How to reduce the risk of being kidnapped
If you live, work or travel in hotspots we have some invaluable tips to help keep you out of danger.
As a market leader in special risks insurance, the Hiscox Crisis Management team have dealt with hundreds of kidnappings around the world over the past 25 years. This experience has taught us more than a few lessons, and we believe that you can make yourself less vulnerable to abduction if you’re armed with the right knowledge and awareness.
We’ve dealt with a variety of different types of kidnappings. Some are over very quickly: express kidnappings, where someone is grabbed off the street, taken to an ATM and forced to withdraw money before being released.
Others are hoaxes: virtual kidnappings where a person receives a call or a text, supposedly from a family member, and is tricked into paying a ransom, only to discover later the ‘victim’ had never been taken in the first place.
But many we’ve dealt with have been classic kidnappings, in which someone is seized at gunpoint and held against their will by an organised gang who have targeted the person and studied their habits. The kidnappers’ demands are backed by a very real threat to the victim’s life unless the ransom is paid, and delicate negotiations can last days, weeks, months or even years, before a resolution is reached in which the victim is released.
Kidnapping is a very real threat in certain areas of Mexico, Central and South America as well as sub-Saharan Africa. If you live, work, or travel to kidnap-prone areas, the following tips could help you keep out of harm’s way.
Tips to stay out of trouble
First and foremost, don’t be easy game. All criminals are looking for victims they can surprise and overpower without putting themselves at too much risk. So, what can you do to protect yourself?
Keep a low profile. Driving a flashy car, wearing an expensive watch, or drawing attention to yourself in high-risk areas will just signal to criminals that you have something worth taking. Instead, it’s best to try to blend in with the crowd.
Don’t stand out online either. Increasingly, criminals scour social media for victims, so avoid posting images which show you ostentatiously living the dream. Don’t post about your travel plans, tell your followers you’ll be away from home, or share financial or personal information. Also, as ever, be cautious about any unsolicited approaches you receive online.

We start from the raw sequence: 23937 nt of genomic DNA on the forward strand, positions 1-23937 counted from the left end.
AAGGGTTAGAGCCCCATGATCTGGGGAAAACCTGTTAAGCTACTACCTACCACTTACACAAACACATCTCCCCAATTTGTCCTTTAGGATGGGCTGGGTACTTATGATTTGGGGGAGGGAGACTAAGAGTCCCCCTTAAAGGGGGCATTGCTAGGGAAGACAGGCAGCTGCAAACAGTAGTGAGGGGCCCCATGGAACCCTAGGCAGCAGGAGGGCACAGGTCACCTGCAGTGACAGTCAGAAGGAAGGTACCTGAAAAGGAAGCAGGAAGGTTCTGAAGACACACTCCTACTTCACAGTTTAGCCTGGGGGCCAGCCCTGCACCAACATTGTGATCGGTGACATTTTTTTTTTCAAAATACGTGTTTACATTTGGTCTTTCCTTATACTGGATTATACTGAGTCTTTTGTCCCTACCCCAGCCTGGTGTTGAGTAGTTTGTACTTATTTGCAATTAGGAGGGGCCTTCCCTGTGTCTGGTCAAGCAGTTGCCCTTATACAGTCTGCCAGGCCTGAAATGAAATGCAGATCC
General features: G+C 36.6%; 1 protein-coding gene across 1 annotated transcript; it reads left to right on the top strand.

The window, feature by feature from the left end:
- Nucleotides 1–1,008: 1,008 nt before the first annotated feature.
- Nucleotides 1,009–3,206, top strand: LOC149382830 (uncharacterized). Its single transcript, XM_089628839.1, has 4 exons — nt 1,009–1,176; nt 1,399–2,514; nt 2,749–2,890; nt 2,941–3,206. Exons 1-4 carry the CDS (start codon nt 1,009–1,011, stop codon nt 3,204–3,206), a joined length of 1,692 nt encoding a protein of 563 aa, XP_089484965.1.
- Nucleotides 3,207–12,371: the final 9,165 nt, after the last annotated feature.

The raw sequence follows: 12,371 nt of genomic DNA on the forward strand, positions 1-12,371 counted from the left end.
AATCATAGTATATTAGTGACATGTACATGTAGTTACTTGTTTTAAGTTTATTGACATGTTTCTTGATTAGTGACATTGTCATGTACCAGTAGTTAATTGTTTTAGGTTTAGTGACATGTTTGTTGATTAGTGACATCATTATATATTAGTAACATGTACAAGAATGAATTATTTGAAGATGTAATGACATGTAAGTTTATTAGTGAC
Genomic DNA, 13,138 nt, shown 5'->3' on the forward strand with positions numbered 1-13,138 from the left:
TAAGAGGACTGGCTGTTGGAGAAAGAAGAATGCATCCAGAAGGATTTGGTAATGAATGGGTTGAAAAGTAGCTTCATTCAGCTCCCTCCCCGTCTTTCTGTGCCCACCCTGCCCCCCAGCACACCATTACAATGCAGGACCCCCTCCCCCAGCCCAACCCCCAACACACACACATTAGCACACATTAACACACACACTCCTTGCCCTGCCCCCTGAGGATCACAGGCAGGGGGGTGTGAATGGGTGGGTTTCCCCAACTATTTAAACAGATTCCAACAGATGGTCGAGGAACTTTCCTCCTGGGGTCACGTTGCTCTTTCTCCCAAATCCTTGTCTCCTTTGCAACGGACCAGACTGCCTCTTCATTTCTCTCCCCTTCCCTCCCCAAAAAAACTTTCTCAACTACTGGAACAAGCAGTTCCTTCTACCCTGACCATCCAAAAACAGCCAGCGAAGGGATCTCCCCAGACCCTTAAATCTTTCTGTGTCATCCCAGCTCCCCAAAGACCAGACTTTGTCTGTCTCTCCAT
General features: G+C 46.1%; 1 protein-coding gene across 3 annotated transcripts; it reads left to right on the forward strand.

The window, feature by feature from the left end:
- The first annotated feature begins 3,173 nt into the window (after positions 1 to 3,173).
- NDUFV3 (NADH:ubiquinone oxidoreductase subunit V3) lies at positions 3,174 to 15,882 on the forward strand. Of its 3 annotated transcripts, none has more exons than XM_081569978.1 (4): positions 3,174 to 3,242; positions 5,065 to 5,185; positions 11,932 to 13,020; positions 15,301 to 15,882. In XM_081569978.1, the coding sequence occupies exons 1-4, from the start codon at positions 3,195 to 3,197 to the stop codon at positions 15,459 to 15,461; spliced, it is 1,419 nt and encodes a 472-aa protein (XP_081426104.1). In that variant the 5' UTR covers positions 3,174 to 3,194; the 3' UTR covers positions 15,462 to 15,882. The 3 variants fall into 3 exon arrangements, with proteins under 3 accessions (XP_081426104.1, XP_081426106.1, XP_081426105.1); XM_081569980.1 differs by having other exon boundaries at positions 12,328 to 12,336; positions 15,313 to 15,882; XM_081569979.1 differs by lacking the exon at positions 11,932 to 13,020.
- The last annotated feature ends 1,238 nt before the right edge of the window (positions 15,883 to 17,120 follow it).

Quit your routine. You make yourself more vulnerable if criminals know where they can find you at any time of the day, by leaving the gym every day at 6:30 a.m. or arriving at work in the same car at the same time. So, mix up your routine: leave earlier or arrive later, change the routes you take and the places you hang out. You could protect yourself by being unpredictable.
Stay alert. Most kidnappings in high-risk areas occur when the target is on the move, so be aware of your surroundings while you’re driving. Avoid distractions, so stay off your phone while you’re in the car. Be prepared to stop or take evasive action if you sense danger. Make sure someone you trust knows where you’re going or what you’re doing, and try to travel with someone else, especially at night. There is safety in numbers.
Hope for the best but be prepared for the worst. If you live or work somewhere where kidnapping is a risk, you shouldn’t think that it will never happen to you. There’s a possibility that it could, so be prepared. Don’t believe what you see in films: if you’re confronted by armed criminals, your best bet is to surrender and co-operate – resistance tends to only makes matters worse.
These tips should help you to avoid trouble and stay safe. But, if you would like to learn more about how you can prevent and manage kidnap risk, please contact Hiscox Crisis Management.
We have teams underwriting Kidnap and Ransom insurance in Guernsey, France, Germany, Spain, across the United States of America and at Lloyd’s of London.